Monday, August 02, 2010

Food available, but many can't afford it in Niger

Time now to get an update on the famine in Niger where 12 million people face starvation. 80 percent of the population are food insecure and urgent food and money need to be brought into the region to prevent mass starvation.

The lack of food was partially caused by a very heavy rain season that destroyed crops. Many aid organizations in the country say that food can be purchased but commodity prices for many food stuffs make the cost beyond what most people can afford.

From the Guardian, writer Afua Hirsch was invited into the country by the NGO Plan to inform the world about the famine.

Along the route to Tillabéri, a large crowd has gathered at a busy clearing beside the road. Hundreds of people from local villages – teenage cattleherders, elderly farmers, nursing mothers and young children – jostle for space in the intense heat, forming separate queues for men and women that snake loosely around sacks of tightly packed corn.

The goal for those here is the allocation of 100kg rations for each seven people – the average size of a family in Niger. Talata Sourghakoy, an animated elderly woman sweating profusely under a long, black hijab which covers her traditional African cloth, has travelled from the nearby village of Sakoria and has been waiting all day.

"There are 15 people in my family, this will not be enough," she said. Despite her emaciated frame and the obvious severity of the situation facing her Sourghakoy jokes about the need for more food. Her smile reveals only a few bottom teeth, and prompts lively interruptions from other women standing nearby. As they move back and forth between the piles of corn and the donkeys lined up along the roadside, the women insist that the distribution is insufficient to protect their families from hunger.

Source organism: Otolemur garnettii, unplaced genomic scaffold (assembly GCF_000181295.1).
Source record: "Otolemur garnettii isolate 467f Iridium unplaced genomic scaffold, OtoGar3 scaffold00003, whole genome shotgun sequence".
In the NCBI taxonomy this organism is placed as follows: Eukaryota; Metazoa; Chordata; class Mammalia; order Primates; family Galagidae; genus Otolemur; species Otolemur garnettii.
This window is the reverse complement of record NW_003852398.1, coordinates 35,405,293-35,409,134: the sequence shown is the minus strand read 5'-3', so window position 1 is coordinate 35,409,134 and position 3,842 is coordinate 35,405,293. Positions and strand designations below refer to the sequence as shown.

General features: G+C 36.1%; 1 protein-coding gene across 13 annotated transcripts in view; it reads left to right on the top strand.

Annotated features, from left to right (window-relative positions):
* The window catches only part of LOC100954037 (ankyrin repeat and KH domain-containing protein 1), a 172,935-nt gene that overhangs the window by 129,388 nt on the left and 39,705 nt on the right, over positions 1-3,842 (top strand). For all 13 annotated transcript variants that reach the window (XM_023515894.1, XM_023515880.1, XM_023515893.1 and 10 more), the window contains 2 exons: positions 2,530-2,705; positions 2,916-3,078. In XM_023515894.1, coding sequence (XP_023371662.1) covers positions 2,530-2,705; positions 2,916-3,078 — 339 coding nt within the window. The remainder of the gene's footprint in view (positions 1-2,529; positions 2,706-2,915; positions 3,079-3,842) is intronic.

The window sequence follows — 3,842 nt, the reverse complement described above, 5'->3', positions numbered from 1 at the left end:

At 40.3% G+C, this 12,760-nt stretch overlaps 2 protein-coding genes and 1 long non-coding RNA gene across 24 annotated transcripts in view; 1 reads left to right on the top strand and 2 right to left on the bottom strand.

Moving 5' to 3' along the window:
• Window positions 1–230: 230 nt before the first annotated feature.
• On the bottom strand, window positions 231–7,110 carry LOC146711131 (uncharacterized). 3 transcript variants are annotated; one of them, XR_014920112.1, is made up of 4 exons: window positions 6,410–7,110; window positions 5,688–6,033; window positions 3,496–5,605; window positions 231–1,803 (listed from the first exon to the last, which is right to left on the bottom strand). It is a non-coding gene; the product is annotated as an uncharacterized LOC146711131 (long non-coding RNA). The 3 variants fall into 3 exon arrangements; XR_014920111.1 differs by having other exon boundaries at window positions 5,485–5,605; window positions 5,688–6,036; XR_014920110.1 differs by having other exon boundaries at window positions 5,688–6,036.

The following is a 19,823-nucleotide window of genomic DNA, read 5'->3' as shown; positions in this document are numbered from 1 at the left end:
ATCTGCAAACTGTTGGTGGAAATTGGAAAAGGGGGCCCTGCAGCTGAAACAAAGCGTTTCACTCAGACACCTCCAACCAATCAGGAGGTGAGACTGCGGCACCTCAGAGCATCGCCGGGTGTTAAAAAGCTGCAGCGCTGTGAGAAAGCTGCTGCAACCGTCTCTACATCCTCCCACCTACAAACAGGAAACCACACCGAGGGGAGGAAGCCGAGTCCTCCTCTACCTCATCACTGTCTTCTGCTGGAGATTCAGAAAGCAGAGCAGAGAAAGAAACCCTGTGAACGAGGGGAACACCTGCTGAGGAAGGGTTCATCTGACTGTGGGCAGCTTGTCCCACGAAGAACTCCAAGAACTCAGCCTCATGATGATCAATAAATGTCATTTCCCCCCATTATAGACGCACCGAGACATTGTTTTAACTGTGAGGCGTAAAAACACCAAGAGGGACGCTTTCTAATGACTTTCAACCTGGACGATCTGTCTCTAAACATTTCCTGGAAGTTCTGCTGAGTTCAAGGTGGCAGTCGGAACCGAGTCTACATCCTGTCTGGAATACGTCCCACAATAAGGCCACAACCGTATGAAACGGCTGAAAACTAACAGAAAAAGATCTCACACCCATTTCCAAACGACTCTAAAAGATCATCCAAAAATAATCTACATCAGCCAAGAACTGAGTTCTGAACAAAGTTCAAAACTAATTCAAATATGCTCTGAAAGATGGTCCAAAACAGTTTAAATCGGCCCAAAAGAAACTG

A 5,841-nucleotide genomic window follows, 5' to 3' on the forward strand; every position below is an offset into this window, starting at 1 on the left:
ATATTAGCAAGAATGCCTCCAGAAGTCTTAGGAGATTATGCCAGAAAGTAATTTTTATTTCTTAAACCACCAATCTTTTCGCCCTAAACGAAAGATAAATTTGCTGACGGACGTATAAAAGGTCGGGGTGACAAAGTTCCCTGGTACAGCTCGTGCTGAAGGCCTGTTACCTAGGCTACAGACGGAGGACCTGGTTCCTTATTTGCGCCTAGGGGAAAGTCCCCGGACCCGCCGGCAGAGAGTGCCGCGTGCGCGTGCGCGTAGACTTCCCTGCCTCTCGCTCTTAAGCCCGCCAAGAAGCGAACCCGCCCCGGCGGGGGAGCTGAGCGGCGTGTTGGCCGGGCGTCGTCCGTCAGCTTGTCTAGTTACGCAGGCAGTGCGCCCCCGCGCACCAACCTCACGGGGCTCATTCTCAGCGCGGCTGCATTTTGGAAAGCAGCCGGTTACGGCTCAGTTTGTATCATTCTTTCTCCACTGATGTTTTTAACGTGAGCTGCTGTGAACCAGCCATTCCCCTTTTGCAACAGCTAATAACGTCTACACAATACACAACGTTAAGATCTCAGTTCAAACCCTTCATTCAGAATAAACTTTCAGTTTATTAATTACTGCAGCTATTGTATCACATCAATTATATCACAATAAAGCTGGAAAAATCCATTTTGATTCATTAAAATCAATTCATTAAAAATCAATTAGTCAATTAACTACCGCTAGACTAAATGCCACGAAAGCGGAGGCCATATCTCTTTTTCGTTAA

It is not the first time they have received free food. In June a government report showed malnutrition levels in Niger had already passed the emergency threshold. Sourghakoy said food given out then ran out less than two weeks after she received it.

Like many villagers in the area, she has a field but last year it produced no harvest. She has survived by selling pepper and dried onions in the market – which earns her 50p a day. She now uses this to buy small portions of the crops which her family should have been able to grow.

"I have been feeding my family half portions – I make dinner and divide it in two, we eat the other half for breakfast. We are hungry. I pray to God that there will be food from the harvest this year. If there isn't, we will need more food distributions, or we will die."

The paradox of this year's worsening food shortage is the presence of plentiful quantities of food in many markets throughout the country. "There is a relatively good flow of food into the markets in Niger, yet prices remain extremely high," said Ferrera. "Since 2008 there has been a lot of speculation and tension in the markets. There has been good food production in neighbouring countries, yet prices are abnormally high."

The potential for high food prices to cause food insecurity and famine has been criticised in recent years. Speculation in agricultural commodities on the international financial markets since 2006 has been blamed for price increases of up to 300% for some basic foodstuffs, including rice and cereals, a phenomenon described by UN special rapporteur on the right to food, Jean Ziegler, as "silent mass murder".

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